• The 1980s brought traditional backcross breeding back on the table. The results of these experiments provided crucial materials for further (and ongoing) restoration efforts.
  • In the 1990s, a method for genetic modification of American Chestnut was created by Drs. Bill Powell and Chuck Maynard, giving rise to transgenic trees.
  • The early 2000s brought the Darling trees – a transgenic chestnut line with inserted oxalate oxidase (OxO) wheat gene. For now, the results are mixed and somewhat controversial.

The Darling Line – Real Breakthrough or Wrong Turn?

As said, the Darling line was produced by inserting an oxalate oxidase (OxO) gene from wheat. Chestnut blight fungus produces oxalic acid, so in theory, the OxO gene helps the tree to get rid of the acid and thus stop the canker spread. 

The gene was inserted randomly into the chestnut’s genome in various places. Depending on its placement, scientists created many Darling lines, all numbered. The Darling 58, developed by the State University of New York College of Environmental Science and Forestry (SUNY ESF), looked especially promising and resulted in further lab and field testing. In the field experiments, the young modified trees are inoculated with the blight fungus to see how much resistance they show.

Not long after the field tests began, scientists noticed that the Darling 58 trees were performing poorly. They were short and developed slower than the controls; their leaves were often curled and browned; the degree of resistance to the disease also varied significantly. It was all in contrast with the promising first tests.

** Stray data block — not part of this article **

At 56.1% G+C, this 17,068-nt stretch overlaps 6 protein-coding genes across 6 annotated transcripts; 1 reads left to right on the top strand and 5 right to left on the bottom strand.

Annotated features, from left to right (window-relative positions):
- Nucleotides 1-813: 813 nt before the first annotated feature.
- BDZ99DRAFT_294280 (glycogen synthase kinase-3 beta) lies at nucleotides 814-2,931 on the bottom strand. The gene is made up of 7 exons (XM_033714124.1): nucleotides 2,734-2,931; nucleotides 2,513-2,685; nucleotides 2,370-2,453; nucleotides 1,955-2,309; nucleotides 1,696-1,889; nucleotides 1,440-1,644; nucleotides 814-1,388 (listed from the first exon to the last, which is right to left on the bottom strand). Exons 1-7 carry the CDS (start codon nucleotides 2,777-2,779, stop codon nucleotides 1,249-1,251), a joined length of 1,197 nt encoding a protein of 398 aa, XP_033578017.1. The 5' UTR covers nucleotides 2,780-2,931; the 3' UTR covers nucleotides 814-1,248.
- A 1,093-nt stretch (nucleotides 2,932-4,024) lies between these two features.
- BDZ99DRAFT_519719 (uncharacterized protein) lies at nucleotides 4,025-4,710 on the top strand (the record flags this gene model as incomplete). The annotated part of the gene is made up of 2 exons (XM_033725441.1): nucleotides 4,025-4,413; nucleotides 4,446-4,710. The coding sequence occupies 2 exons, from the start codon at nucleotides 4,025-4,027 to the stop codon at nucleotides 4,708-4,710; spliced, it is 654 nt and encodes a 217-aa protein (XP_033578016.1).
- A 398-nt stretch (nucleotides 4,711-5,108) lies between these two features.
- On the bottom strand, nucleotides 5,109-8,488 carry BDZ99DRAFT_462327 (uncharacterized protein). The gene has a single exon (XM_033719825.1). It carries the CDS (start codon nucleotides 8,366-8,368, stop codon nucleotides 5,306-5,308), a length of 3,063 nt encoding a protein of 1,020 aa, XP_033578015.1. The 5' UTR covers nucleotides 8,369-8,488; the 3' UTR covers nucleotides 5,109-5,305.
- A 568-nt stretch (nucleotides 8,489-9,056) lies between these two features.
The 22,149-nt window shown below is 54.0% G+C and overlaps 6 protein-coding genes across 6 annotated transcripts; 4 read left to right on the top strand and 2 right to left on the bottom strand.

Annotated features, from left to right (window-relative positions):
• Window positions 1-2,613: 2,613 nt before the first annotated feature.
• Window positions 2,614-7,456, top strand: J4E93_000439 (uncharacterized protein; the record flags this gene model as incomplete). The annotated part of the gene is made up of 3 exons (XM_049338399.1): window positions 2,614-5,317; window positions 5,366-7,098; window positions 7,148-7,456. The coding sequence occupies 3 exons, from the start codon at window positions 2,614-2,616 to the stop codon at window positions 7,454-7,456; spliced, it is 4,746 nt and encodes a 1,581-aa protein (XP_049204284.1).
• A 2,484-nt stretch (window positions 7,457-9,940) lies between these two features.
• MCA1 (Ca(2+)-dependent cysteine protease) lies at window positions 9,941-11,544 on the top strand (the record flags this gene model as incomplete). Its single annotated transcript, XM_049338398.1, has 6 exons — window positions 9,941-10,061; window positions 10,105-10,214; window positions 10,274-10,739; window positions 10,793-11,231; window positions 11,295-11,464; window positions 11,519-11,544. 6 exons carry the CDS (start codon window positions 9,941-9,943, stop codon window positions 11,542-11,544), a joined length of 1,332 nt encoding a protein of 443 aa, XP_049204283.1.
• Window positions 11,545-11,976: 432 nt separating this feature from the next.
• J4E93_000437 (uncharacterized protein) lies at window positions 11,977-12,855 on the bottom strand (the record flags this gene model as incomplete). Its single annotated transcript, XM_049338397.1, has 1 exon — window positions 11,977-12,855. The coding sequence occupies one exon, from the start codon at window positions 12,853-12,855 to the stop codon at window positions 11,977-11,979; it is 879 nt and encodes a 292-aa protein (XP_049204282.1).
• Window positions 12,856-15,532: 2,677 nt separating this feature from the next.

Then, the mystery unfolded. In 2023, geneticists from the University of New England and the University of Maine discovered that the trees they were working with were not Darling 58 but another line called Darling 54.

The news about the mixup created a rift in the chestnut restoration community. In the phone interview with The Washington Post, the SUNY ESF chestnut restoration program director, Andrew Newhouse, said they are unsure how the mixup occurred. “It must have been a label swap between these two trees that we were working with at the same time in or around 2016,” he stated. 

Because of the mixup and long-term poor performance of the Darling Line, the American Chestnut Foundation decided to pull their support for the project. The American Chestnut Foundation’s chief conservation officer, Sara Fern Fitzsimmons, insisted it was a science-based decision. “Virtually every month we turn around, we’re getting even more red flags,” she said, “there’s no way we would have pulled this if we weren’t really concerned.”

Despite the lack of external support from the biggest American Chestnut conservation foundation, SUNY ESF is preparing to continue the project and seek federal approval for seed distribution. According to current laws, genetically modified trees cannot be freely planted unless a special permit is obtained.

Newhouse says that the concerns about Darling trees field growth are ‘overblown’ and ‘can be overcome.’ He also adds that the Darling trees have so far turned out to be risk-free for other organisms and that it is important to keep studying and improving them. At this point, they are awaiting approval from the Agriculture Department and Environmental Protection Agency.

Is It Too Late for the American Chestnut?